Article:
Procter Fund Opportunity Grants

One way we support mission and ministry

From everyone to whom much has been given, much will be required; and from one to whom much has been entrusted, even more will be demanded. Luke 12.48 NRSV

At our recent diocesan convention we passed a budget for the support of mission and ministry facilitated throughout the Diocese of Southern Ohio. Diocesan Council has the responsibility to oversee and manage the mission share portion of the overall budget. Additionally a portion of our overall budget income is derived from endowments and restricted funds managed by the Trustees of the diocese. One fund in particular is targeted to a variety of mission and ministry efforts. Through a trust fund established by William Cooper Procter, the diocese has a unique opportunity to reach out in areas of special ministry, providing support for innovative activities that go beyond the day-to-day operations of the church. The Procter Fund earnings are allocated annually by the bishop in four distinct areas of activity following the four criteria as determined by the terms of the bequest.

•Criteria 1: “The giving of relief to those in trouble and need, especially where there would be an opportunity for restoring physical, mental or spiritual well being.”
•Criteria 2: “The building up of the quality of the clergy in the Diocese by perpetuation of the plans for grants to supplement salaries in churches where there is real promise for the future.”
•Criteria 3: “The development of a more widespread sense of responsibility in the parishes and missions of the Diocese for the support of the missionary work of the Church. Grants should be made on the same such basis as was used in connection with the refinancing fund given by Mr. Procter in 1933: aid is given to certain churches in time of emergency in return for an agreement pledging those churches to adequate support of the Church’s program.”
•Criteria 4: “The use of grants to take advantage of unusual opportunities for advance work in the Church’s as distinct from the regular running expenses covered by the budget. The responsibility for the maintenance of the regular work must be borne by the rank and file of its membership, but opportunity should be offered to support any experiments which would afford a chance to take a step forward. The essential unity of the Church’s work requires that there should be no geographical limitations upon these grants so long as the purposes of the fund, as described above, are expressed in the use of this income. Part of the annual income from this fund shall be used for the work of the Church outside of the Diocese of Southern Ohio.”

Many of the resources available through the Fund support ministries identified in our consolidated budget. And throughout the year, Bishop Breidenthal makes contributions to a wide variety of not-for-profit organizations and groups within and outside the bounds of the church. In addition to Mr. Procter’s criteria, the bishop makes his determination based on the ministry priorities of the diocese. As of this writing, nearly $100,000 has been distributed to organizations through these “Opportunity Grants” in the name of the Diocese of Southern Ohio. Here are a few of the organizations and groups with whom we have shared our resources.

  • National Underground Railroad Freedom Center has a mandate to provide education to school children about both the historical place of slavery, but also how slavery is perpetuated in today’s world. NURFC has indicated that thousands of school children each year benefit from our contribution.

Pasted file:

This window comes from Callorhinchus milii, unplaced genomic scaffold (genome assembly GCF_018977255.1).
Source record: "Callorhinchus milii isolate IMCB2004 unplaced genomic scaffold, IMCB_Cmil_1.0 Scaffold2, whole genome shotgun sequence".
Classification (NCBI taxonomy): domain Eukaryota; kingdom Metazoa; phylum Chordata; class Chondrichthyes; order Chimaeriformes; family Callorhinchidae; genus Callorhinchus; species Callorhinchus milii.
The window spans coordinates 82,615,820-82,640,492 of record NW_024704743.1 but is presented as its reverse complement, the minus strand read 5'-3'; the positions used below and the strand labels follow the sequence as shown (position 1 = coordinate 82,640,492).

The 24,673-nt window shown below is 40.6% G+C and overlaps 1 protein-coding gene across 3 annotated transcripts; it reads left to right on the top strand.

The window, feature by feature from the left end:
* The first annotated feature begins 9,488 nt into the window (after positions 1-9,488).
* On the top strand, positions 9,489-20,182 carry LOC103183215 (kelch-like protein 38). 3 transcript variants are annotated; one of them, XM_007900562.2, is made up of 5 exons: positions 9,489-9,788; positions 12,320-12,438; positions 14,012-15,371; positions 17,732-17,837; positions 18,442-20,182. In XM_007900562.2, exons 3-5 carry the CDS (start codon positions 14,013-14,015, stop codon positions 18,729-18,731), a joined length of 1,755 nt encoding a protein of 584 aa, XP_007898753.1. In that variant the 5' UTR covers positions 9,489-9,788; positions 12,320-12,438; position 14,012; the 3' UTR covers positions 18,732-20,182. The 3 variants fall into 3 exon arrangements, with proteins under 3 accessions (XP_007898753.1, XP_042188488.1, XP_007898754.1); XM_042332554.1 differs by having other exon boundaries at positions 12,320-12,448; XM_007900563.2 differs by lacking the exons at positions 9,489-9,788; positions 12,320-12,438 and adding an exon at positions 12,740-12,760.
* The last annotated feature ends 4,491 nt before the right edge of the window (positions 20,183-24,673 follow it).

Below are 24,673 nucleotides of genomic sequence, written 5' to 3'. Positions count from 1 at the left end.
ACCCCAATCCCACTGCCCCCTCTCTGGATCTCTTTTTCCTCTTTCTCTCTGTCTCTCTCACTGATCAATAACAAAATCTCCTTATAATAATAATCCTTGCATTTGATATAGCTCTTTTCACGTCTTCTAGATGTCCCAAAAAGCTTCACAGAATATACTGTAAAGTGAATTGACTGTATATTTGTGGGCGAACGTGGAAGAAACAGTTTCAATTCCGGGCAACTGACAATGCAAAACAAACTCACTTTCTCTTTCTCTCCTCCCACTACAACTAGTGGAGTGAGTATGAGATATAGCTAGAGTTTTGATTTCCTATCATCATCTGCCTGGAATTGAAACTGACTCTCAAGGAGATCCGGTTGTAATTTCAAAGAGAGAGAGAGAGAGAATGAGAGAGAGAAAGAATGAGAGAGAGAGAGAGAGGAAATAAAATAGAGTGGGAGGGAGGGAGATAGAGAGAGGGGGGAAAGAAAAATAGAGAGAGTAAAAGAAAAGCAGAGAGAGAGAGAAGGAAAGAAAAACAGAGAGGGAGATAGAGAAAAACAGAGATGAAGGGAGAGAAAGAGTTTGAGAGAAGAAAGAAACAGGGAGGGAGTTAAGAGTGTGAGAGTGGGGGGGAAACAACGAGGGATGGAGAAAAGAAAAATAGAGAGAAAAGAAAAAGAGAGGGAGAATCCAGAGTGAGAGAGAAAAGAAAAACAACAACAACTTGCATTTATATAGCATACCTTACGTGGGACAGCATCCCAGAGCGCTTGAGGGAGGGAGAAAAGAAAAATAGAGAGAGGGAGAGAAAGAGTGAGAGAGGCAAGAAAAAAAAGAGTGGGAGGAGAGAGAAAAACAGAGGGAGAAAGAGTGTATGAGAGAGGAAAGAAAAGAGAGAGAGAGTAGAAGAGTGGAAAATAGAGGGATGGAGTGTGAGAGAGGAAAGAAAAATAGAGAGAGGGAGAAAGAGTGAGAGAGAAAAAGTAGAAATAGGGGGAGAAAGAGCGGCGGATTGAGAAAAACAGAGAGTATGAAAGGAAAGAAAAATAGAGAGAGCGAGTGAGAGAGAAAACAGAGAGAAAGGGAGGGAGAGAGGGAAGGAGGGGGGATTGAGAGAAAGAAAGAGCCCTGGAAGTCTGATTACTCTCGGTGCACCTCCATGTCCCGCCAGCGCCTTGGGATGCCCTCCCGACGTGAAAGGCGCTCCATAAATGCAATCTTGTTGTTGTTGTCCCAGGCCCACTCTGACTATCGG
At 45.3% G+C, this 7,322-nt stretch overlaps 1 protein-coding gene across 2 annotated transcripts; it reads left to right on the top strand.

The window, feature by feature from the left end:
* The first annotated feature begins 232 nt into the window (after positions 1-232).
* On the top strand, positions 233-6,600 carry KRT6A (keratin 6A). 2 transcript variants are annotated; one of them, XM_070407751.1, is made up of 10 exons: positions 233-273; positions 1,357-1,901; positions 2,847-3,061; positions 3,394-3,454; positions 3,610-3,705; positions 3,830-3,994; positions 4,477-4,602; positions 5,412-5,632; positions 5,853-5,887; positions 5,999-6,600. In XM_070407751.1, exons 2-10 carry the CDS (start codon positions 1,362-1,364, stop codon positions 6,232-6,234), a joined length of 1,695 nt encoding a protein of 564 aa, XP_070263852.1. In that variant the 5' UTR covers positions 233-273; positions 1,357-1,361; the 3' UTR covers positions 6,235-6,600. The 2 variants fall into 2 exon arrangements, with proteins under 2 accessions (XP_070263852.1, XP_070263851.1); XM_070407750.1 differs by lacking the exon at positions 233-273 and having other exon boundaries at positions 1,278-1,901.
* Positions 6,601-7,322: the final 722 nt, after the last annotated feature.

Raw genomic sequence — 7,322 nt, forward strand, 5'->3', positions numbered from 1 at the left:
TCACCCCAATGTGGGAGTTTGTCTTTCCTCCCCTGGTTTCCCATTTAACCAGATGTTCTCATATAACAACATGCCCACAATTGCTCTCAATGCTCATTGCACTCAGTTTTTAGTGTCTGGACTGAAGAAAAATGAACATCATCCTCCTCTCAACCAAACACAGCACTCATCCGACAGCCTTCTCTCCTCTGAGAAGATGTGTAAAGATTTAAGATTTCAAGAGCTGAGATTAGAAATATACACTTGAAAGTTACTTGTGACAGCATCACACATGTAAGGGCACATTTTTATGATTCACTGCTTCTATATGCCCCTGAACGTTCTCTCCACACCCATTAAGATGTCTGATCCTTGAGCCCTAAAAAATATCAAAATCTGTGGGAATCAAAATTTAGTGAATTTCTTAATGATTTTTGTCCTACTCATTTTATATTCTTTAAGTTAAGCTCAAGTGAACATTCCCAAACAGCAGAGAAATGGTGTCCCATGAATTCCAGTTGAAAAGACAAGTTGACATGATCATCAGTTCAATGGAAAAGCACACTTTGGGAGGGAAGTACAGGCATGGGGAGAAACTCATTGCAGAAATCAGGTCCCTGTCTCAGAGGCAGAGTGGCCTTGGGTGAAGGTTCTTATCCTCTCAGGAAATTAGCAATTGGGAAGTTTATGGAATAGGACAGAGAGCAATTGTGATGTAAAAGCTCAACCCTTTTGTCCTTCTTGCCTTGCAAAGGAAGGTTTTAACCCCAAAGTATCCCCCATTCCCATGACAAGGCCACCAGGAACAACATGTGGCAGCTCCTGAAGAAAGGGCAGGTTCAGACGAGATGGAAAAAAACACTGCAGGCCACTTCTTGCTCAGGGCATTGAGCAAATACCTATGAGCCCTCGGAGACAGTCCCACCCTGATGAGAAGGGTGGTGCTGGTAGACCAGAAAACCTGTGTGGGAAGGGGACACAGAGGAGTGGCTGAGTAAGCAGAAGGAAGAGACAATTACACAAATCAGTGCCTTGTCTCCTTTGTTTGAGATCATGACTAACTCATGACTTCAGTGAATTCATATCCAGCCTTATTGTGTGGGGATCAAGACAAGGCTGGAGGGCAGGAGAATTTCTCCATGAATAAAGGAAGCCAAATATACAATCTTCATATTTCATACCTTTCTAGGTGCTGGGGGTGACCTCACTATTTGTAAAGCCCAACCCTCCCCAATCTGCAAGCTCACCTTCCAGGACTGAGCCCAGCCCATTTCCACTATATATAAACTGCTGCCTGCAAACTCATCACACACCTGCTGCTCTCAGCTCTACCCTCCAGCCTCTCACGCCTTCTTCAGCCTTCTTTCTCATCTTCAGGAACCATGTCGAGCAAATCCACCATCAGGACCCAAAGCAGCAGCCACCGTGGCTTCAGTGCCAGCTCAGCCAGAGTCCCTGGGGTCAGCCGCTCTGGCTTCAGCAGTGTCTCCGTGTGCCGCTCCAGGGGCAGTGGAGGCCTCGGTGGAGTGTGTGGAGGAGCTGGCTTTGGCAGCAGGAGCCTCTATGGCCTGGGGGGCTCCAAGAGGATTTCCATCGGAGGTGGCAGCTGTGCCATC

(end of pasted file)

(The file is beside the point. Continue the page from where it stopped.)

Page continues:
• CDM Computers and St. Simon of Cyrene Episcopal Church sponsor a computer camp for children during the summer. Our contribution makes it possible for the camp to flourish.
  • Neighborhood House began in 1909 as a safe place for young people in Columbus to gather for support in their educational efforts, and it continues to this day with expanded ministries that reach children and families who find themselves on the margins. It is one of our Jubilee Ministries, which we as a diocese continue supporting along with individual congregations in the Columbus area.
  • The Episcopal Diocese of West Texas found itself on the front lines of the immigrant crisis when thousands of abandoned children were massing on their border attempting entry into our country. We were able to send assistance to the diocese as they engaged in works of mercy for these children.
  • Navajoland Area Mission is one of the financially assisted dioceses in The Episcopal Church. In response to a special request from Bishop David Bailey, support was sent to the Economic Development Organization that is working with the Navajo community to develop sustainable ministry.
  • BREAD, a community-organizing group in Columbus, is developing new models of conversation around issues of mental health, and a contribution was sent to facilitate the development of this much-needed discussion.
  • The SpiritHouse Project is a national 501(c)3 non-profit organization that uses the arts, research, education, action and spirituality to bring diverse peoples together to work for racial, economic and social justice, as well as for spiritual maturity. Our contribution made it possible for crime victims’ families to participate in a national conference.
  • Cambridge Heights Resident’s Council, Cambridge, sought founds from the local community, St. John’s Church and the diocese to support the building of a picnic pavilion for the residents of Cambridge Heights, an Episcopal Retirement Homes affordable living community. Thanks to the cooperation of many contributors, the pavilion was funded.

These are just a few of the myriad mission and ministry opportunities supported through the William Cooper Procter Fund. If you have an opportunity that fits the criteria of the WCP Fund, and you wish to apply for funding, please contact the Rev. Anne Reed, Canon for Mission at